Sunday, December 6, 2009

Festival of Trees

Duncan's preschool has an intergenerational program with the local retirement community, Noble Horizons. Ever other week, the preschool kids go to Noble Horizons for activities and snacks (always, it seems, graham crackers and apple juice). Noble Horizons also hosts an annual festival of trees. Residents and local schools and business people donate decorated trees, which are displayed during the week after Thanksgiving. Then the trees are sold in a silent auction. We stopped at Noble Horizons last weekend to see the tree that Housatonic Child Care Center decorated, and Duncan tried to show us which ornaments he made. It was fun to see the wide variety of decorating styles.

Here's the HCCC tree:

And a few of my other favorites...a pressed flower tree.

A Tiger Woods tree, which probably netted a hefty profit after the scandal:

My favorite was this organic, entirely natural tree. If we didn't own so many ornaments with sentimental value, I'd be tempted to do this myself. Maybe some year I'll decorate a small tree like this one.

On our way out of Noble Horizons, we ran into none other than Santa himself! There was an awkward moment as he was dressed in his suit but carrying his street clothes, but Duncan didn't notice, and Santa took it in stride. Duncan was a little too shy to talk to him, but Santa admitted he hadn't received Duncan's letter yet. We said we'd see him this weekend (at the Amenia tree lighting). That Santa gets around. For the rest of the afternoon we chuckled about how funny it was to run into Santa at Noble Horizons. What a great way to ring in the holidays!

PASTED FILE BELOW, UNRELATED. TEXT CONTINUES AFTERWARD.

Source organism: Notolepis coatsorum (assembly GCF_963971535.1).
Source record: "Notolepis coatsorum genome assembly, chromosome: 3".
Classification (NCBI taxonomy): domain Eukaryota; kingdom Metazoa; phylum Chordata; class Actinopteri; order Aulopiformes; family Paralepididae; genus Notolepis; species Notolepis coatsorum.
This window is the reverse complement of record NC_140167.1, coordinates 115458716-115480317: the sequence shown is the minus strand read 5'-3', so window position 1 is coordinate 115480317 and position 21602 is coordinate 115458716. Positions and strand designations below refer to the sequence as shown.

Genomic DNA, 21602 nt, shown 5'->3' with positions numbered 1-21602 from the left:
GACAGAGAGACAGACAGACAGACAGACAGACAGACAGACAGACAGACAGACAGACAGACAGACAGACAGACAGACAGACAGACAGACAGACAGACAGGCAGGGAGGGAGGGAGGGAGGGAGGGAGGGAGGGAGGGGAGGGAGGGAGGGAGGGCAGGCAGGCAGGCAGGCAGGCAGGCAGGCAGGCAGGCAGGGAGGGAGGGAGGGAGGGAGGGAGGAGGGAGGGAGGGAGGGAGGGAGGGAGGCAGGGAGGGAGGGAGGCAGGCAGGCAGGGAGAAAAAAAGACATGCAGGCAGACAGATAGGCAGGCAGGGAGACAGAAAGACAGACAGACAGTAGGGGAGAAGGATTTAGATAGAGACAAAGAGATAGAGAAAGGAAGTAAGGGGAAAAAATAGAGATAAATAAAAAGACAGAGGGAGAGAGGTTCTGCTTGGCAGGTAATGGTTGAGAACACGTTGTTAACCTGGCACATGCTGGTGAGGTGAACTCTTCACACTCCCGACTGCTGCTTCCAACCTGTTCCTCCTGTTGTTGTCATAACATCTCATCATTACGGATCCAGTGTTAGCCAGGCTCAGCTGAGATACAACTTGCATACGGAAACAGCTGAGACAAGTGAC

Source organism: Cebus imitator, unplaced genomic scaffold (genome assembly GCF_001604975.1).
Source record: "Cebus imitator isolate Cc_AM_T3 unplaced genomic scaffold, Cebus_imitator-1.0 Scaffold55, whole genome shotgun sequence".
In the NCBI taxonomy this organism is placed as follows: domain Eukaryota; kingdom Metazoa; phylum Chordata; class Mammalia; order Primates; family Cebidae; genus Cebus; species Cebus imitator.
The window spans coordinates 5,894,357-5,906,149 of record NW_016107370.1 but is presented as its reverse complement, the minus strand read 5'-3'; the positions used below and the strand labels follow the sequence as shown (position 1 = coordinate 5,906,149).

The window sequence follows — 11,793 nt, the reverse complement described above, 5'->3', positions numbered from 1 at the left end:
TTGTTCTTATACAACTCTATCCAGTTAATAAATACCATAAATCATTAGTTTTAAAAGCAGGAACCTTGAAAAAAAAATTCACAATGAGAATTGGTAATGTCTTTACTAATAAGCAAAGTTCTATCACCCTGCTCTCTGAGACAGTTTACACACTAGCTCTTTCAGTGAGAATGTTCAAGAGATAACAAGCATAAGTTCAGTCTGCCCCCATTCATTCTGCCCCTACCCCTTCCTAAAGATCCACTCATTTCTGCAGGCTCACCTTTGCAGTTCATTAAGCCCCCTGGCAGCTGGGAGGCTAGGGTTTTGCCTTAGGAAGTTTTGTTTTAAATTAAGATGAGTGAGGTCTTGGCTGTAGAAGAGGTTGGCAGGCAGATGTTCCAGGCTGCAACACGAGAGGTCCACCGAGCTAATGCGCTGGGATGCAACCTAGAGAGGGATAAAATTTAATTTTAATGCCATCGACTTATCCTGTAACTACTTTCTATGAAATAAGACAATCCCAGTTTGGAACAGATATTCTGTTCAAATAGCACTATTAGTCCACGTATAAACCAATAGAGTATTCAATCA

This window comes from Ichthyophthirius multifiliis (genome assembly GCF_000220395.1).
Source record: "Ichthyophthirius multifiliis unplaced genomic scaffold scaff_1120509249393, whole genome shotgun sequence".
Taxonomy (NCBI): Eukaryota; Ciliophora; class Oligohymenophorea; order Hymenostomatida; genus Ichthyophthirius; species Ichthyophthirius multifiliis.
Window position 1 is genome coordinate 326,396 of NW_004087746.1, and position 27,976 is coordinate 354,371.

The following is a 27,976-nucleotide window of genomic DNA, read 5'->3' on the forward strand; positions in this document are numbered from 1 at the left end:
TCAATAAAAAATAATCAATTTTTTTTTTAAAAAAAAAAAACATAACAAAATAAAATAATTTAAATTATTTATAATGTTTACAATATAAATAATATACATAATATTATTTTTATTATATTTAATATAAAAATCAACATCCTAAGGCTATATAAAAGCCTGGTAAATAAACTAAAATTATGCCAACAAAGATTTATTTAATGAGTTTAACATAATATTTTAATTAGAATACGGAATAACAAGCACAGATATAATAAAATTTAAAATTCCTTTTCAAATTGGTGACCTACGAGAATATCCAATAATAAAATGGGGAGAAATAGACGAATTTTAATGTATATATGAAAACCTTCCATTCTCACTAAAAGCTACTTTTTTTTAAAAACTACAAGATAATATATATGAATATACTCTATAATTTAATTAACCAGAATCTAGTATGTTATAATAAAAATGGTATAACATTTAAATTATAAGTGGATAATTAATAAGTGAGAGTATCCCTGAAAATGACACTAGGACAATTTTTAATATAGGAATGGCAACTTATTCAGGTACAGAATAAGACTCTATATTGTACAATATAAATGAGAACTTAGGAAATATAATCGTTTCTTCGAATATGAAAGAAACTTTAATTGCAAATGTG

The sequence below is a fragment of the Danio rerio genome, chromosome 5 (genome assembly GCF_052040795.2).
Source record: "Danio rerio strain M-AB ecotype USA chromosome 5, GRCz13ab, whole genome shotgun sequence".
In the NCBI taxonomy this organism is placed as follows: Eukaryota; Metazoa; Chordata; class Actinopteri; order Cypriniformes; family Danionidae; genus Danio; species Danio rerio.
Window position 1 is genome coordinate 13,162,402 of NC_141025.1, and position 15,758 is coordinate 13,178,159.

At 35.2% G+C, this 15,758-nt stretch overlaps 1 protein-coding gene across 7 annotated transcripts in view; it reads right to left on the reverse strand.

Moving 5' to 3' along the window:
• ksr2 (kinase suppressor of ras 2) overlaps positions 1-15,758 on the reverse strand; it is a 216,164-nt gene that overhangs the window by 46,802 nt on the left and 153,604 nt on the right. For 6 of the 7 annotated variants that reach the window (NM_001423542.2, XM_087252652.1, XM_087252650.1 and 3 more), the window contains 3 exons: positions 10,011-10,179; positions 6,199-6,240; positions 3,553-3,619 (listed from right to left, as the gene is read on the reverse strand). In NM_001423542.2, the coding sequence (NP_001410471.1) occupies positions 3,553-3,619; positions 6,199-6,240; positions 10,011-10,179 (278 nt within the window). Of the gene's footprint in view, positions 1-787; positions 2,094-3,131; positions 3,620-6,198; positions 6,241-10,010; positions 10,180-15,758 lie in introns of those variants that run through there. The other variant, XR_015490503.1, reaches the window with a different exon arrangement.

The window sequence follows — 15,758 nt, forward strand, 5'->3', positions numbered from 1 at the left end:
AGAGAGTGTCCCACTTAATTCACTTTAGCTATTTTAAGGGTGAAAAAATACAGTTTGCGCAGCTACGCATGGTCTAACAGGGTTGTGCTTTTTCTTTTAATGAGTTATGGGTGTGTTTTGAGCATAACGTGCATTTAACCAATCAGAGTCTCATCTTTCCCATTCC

Saturday, December 5, 2009

Meaner Than a Junkyard Dog

I don't know whose junkyard critters these were, but they took us by surprise when we dumped our garbage at school last week.  Someone with a sense of humor obviously posed them appropriately in the top of the dumpster.  What a find!

Wednesday, December 2, 2009

Turkey Cookies

After our disappointing Halloween and the onset of yet another little-kid-bug, Duncan and I needed a pick-me-up. On one of his sick days, we headed outside to collect leaves for a turkey collage, but I could never motivate him to make it.  (note to self - give up and throw away the leaves that are flattening in the kitchen)  I had seen this cookie idea in a few different places and thought we'd give it a try instead. I love baking but don't have much patience for cookies that need to be rolled out and decorated. Once I accepted the fact that it would be messy, and I would have little editorial control, we had a lot of fun. I think I am still cleaning sugar cookie dough off the floor, and I'm not sure if we'll have another go for Christmas, but the turkey cookies did help bridge the dark and gloomy time between Halloween and Thanksgiving.

Small Steps

This morning, Duncan and I were eating oatmeal for breakfast. If you don't have children, you may not be aware of the mucilaginous quality of oatmeal. If an adult drops a little oatmeal, s/he wipes it up.  Done. When a Duncan drops some, it's more than a little. When you attempt to wipe it up, each molecule sticks to something else, and you end up with an impressive, sticky mess. Duncan and I tried to wipe the oatmeal from his pajamas, to no avail. Oatmeal stuck to the napkin and to the table and then restuck to the pajamas in a vicious, ever expanding loop (or so it felt at 6 a.m.)  Finally, I said "How about I just put this napkin in the hamper and get you a paper napkin?" My angel-child looked at me incredulously and asked quizzically "A PAper NAPkin?"

Duncan is about 3 1/2; I gave up paper napkins about 16 months ago. He has almost forgotten they exist. These steps seem so small on a day-to-day basis, but they are already teaching my child that we don't have to (and indeed, shouldn't) live in a disposable society if we want to "save the planet, Mama."

(And yes, Mom, I am rinsing out and reusing Ziploc bags.  I'm sorry if I ever mocked you.)